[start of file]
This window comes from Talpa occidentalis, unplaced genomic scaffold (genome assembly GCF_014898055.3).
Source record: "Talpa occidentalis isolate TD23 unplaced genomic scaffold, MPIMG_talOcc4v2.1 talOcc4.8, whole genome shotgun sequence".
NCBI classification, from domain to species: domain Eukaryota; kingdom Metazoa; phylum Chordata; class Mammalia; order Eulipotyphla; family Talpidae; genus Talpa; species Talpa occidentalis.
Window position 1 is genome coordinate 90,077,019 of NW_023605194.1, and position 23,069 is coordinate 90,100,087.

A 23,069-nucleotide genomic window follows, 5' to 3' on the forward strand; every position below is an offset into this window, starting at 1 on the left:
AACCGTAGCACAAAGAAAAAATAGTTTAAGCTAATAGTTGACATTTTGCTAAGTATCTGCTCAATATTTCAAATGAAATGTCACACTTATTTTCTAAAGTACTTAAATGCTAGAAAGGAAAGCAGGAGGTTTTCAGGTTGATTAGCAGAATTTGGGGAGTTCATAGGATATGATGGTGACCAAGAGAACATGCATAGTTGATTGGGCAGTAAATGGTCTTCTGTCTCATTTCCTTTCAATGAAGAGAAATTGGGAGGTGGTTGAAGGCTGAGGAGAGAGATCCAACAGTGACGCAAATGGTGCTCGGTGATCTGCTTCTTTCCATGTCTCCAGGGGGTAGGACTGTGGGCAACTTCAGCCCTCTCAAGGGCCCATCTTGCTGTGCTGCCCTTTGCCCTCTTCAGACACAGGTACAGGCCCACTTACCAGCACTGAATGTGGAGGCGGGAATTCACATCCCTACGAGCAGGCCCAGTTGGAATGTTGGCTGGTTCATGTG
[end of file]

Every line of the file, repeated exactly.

This window comes from Talpa occidentalis, unplaced genomic scaffold (genome assembly GCF_014898055.3).
Source record: "Talpa occidentalis isolate TD23 unplaced genomic scaffold, MPIMG_talOcc4v2.1 talOcc4.8, whole genome shotgun sequence".
NCBI classification, from domain to species: domain Eukaryota; kingdom Metazoa; phylum Chordata; class Mammalia; order Eulipotyphla; family Talpidae; genus Talpa; species Talpa occidentalis.
Window position 1 is genome coordinate 90,077,019 of NW_023605194.1, and position 23,069 is coordinate 90,100,087.

A 23,069-nucleotide genomic window follows, 5' to 3' on the forward strand; every position below is an offset into this window, starting at 1 on the left:
AACCGTAGCACAAAGAAAAAATAGTTTAAGCTAATAGTTGACATTTTGCTAAGTATCTGCTCAATATTTCAAATGAAATGTCACACTTATTTTCTAAAGTACTTAAATGCTAGAAAGGAAAGCAGGAGGTTTTCAGGTTGATTAGCAGAATTTGGGGAGTTCATAGGATATGATGGTGACCAAGAGAACATGCATAGTTGATTGGGCAGTAAATGGTCTTCTGTCTCATTTCCTTTCAATGAAGAGAAATTGGGAGGTGGTTGAAGGCTGAGGAGAGAGATCCAACAGTGACGCAAATGGTGCTCGGTGATCTGCTTCTTTCCATGTCTCCAGGGGGTAGGACTGTGGGCAACTTCAGCCCTCTCAAGGGCCCATCTTGCTGTGCTGCCCTTTGCCCTCTTCAGACACAGGTACAGGCCCACTTACCAGCACTGAATGTGGAGGCGGGAATTCACATCCCTACGAGCAGGCCCAGTTGGAATGTTGGCTGGTTCATGTG